CSN Houston Wants Expanded-Basic Positioning on Suddenlink

Placement remains an obstacle in CSN Houston’s path to land a carriage deal with Suddenlink Communications.

The MSO evidenly has agreed to the RSN’s monthly subscriber fee, but wants to make it available on a sports tier on a select number of systems in the service’s TV territory. CSN Houston president and general manager Matt Hutchings said the RSN, a joint venture of the Rockets, MLB’s Houston Astros and Comcast’s NBC Sports Group, could be made available to Suddenlink customers immediately provided it was positioned on expanded basic.

Hutchings sent a letter to Suddenlink senior vice president and chief programming officer Patty McCaskill stating that he was “pleased” that the operator accepted the price, but wants expanded basic carriage for CSN Houston, the same placement the operator affords FS Southwest in Houston and to other RSNs around the nation.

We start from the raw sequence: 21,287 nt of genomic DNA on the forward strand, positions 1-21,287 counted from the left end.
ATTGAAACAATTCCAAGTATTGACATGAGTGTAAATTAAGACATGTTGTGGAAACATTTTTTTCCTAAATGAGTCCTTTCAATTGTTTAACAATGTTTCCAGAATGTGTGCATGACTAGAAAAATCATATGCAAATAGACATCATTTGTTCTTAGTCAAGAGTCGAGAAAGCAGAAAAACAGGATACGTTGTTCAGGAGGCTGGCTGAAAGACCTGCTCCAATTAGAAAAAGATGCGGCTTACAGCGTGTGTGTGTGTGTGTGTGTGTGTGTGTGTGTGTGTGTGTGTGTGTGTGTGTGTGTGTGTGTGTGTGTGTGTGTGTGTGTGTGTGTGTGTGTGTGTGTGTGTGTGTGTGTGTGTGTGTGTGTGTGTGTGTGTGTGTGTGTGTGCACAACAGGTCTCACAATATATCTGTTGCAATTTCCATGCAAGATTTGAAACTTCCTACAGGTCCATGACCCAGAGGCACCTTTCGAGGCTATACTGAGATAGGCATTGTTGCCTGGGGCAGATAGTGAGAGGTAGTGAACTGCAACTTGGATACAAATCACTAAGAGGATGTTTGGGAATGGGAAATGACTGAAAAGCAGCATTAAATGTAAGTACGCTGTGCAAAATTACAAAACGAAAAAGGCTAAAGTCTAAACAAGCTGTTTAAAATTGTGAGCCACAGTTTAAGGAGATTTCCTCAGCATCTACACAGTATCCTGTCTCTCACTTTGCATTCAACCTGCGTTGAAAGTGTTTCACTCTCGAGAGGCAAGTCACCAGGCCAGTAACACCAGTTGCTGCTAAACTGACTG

Hutchings posted the letter he sent to McCaskill on the IwantCSNHouston area on the RSN's website.

The network has distribution on Comcast in parts of Louisiana and Little Rock, Arkansas, as well as Houston. Combined with deals with small providers, Coastal Link, Consolidated Communications, EnTouch and Phonoscope, CSN Houston has about 40% coverage in Houston, the nation’s 10th largest DMA with 2.2 million TV homes.  In addition to Suddenlink, Comcast CSN has yet to conclude distribution deals with DirecTV, Dish Network and AT&T U-verse.

Sources indicate that CSN Houston has been asking for a monthly subscriber license fee of $3.40.

The Rockets are preparing for their first NBA playoff series in four years as they will meet the Oklahoma City Thunder, with CSN Houston airing game action and expansive support program around James Harden, Jeremy Lin and crew.